BEHRENS: Old photos inspire gratitude for friends

Father James "Jeff" Behrens

Father James "Jeff" Behrens

I have taken pictures all through the years. I have my slides, prints and negatives. I have been scanning them so that I can share them with my family and friends.

It is taking a long time, but it is worth it. I am glad I kept everything -- there must be something good said for the pack rat side of me.

Every so often, I come across something that more than sparks an interest. It can, if I let it linger, light a bonfire of memories.

This morning I came across one such thing. It is a photo envelope from Plains Pharmacy, in Fairfield, N.J. I was a priest in the parish there at the time, which, according to the date on the envelope, was Aug. 10, 1977.

A roll of film cost $8.62 to be developed and printed. It was Kodacolor film and there may have been two rolls, since there are two sleeves in the envelope that held two separate strips of negatives.

I scanned the negatives, which held memories galore. There I am, hosting a car wash given by the youth group of the parish. We had the wash behind the church. I recognize the kids, now grown with families of their own. I am still in touch with almost all of them.

Looking at their faces, one by one, I can see now what they could not have seen. Good times and bad. Healthy and hurtful relationships and marriages. Sickness and, in some cases, way too early a departure from this life.

There are pictures of the church as it was decorated for Advent. Big colorful banners hang from the walls of the church. I recently saw the woman who made them and asked her about them. She said they were long gone. Her name is Mary Anne and she looks well. I will send her pictures of the banners.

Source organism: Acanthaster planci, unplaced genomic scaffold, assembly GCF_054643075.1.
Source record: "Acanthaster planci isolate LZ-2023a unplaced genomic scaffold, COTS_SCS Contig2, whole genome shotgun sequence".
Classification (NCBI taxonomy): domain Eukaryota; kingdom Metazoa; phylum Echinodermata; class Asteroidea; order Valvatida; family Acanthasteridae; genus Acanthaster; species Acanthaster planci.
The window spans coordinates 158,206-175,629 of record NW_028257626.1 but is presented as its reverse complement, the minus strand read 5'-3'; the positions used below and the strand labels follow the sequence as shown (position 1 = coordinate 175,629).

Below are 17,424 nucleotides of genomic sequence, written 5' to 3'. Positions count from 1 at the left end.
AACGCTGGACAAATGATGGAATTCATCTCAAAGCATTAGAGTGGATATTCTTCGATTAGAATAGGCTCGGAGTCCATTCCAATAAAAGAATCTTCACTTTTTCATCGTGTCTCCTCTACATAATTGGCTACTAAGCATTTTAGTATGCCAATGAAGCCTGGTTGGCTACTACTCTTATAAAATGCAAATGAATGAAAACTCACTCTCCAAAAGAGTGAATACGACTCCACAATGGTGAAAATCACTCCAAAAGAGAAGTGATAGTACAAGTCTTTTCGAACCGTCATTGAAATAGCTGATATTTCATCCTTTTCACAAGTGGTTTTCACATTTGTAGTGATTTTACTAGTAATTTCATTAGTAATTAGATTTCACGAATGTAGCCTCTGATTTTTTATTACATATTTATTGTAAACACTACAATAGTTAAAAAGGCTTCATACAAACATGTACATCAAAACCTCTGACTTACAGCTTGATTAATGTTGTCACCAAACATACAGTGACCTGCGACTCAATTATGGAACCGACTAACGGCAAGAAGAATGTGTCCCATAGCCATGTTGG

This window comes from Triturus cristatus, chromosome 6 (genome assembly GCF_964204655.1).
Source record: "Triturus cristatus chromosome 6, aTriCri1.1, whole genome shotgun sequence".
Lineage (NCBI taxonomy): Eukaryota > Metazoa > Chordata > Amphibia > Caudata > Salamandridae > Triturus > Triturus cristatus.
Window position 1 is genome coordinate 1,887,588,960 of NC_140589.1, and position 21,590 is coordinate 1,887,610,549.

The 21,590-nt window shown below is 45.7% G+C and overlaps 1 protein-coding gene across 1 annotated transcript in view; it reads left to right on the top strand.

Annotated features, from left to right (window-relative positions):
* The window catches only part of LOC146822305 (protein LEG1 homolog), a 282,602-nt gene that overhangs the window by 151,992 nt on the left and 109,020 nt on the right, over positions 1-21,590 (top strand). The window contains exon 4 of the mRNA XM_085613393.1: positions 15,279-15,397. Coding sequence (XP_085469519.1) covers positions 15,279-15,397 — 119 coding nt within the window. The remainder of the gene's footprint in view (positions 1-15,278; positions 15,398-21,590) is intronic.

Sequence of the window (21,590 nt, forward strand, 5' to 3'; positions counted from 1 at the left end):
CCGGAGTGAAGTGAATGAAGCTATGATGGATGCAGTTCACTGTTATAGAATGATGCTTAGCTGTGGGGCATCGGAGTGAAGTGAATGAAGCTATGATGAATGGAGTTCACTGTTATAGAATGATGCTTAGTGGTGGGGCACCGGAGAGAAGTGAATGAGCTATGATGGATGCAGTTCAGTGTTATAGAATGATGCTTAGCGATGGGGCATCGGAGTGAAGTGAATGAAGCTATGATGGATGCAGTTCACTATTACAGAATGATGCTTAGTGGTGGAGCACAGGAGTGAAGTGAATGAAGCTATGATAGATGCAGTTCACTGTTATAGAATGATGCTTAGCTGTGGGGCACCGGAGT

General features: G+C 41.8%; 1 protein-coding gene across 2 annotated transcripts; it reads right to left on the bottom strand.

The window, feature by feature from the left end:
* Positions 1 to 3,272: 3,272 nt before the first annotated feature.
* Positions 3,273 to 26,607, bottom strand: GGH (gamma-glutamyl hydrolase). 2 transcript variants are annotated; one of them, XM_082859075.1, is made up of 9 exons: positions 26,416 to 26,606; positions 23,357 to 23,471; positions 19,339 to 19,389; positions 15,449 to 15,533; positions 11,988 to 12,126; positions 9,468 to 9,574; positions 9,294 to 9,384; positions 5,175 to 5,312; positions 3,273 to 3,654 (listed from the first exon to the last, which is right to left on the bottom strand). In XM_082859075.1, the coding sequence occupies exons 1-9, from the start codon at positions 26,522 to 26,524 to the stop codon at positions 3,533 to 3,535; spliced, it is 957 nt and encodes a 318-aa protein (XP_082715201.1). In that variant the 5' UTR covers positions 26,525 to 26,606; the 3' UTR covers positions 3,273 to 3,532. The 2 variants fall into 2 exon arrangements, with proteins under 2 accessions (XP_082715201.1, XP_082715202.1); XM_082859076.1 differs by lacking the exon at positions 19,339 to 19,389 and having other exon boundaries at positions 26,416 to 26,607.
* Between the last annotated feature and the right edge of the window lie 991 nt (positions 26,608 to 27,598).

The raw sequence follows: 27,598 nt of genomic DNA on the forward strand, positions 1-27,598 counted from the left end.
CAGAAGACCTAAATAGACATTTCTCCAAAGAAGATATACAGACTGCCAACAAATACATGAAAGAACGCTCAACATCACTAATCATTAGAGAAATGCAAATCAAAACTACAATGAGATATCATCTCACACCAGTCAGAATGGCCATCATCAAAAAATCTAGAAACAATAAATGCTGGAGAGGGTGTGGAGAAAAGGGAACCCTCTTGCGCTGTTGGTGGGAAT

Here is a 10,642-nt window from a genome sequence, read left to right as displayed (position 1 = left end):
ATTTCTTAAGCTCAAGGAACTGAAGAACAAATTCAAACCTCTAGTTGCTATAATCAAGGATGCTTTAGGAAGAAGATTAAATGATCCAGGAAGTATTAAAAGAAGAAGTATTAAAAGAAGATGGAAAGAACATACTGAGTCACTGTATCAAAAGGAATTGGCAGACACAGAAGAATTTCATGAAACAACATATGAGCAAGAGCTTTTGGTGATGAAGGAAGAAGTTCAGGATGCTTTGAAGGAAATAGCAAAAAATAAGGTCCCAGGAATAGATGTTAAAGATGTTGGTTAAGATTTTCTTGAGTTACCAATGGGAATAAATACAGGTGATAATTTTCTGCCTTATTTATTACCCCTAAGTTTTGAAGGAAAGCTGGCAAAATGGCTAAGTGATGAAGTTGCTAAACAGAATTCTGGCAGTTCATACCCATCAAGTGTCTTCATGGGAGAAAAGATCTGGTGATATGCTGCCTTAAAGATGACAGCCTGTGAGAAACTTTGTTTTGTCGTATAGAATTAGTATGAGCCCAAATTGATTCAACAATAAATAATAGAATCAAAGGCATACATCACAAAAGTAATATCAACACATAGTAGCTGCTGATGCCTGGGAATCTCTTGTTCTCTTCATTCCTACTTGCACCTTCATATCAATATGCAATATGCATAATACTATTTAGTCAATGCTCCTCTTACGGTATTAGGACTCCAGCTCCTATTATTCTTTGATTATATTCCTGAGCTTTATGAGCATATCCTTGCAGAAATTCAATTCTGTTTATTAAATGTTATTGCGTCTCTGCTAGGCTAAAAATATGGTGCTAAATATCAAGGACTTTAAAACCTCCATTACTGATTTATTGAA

And New Orleans. I went with a couple at about that time. It was a convention of sorts and I tagged along. I visited family while I was there. There is a nice shot of the couple standing next to a street car.

There are a few pictures of friends I sailed with on the Queen Elizabeth II. We sailed from England to New York. What a great trip that was. Some of the people in the photo have left this life. Some are still here. It was good to share a voyage with them across the sea.

There is the receipt. Receipts have not changed that much. There is a date and charge number, my name and address and the name and address of the pharmacy.

Charlie ran the pharmacy and Claire worked the register. Charlie had a good sense of humor. When he saw me, he used to say "Someday your prints will come in" -- a play on the similar phrase from Cinderella. I got to know Claire's family very well. I am still in touch with them.

Some years later, Charlie lost the store and struggled a bit till he found another line of work. I think he hoped to keep the store but could not keep pace with the deals being offered by the then up and coming big discount drug stores. I still hear from him at Christmas.

There is a lottery ticket in the photo envelope from the store. A "snap and win" lottery ticket. I scraped off the gold on top of the numbers but in the process scraped off the numbers as well. Maybe I won, maybe I lost. But it makes no difference since in the small print on the back of the card it reads that all prizes had to be claimed by Dec. 15, 1977.

Maybe I could have been a rich man.

But maybe I already am.

I need be still, and look at the pictures, and realize with some humility and gratitude how many people have befriended me. I hope I have been as good and as friendly to them.

There are all kinds of people -- photos do not differentiate between religions, creeds, beliefs, color or nationality. Everyone has a beauty and a magic. We each hold the charm of life and hopefully learn to share it, and, with a photo, keep it to remember.

While I have some life, some years left to me, I will take pictures, and keep the negatives, and pass them on. They really do have something of a life, even after I am gone.

Father James Stephen (Jeff) Behrens, O.C.S.O., serves at the Monastery of the Holy Spirit, 2625 Ga. Highway 212 S.W., Conyers. His email address is james@trappist.net.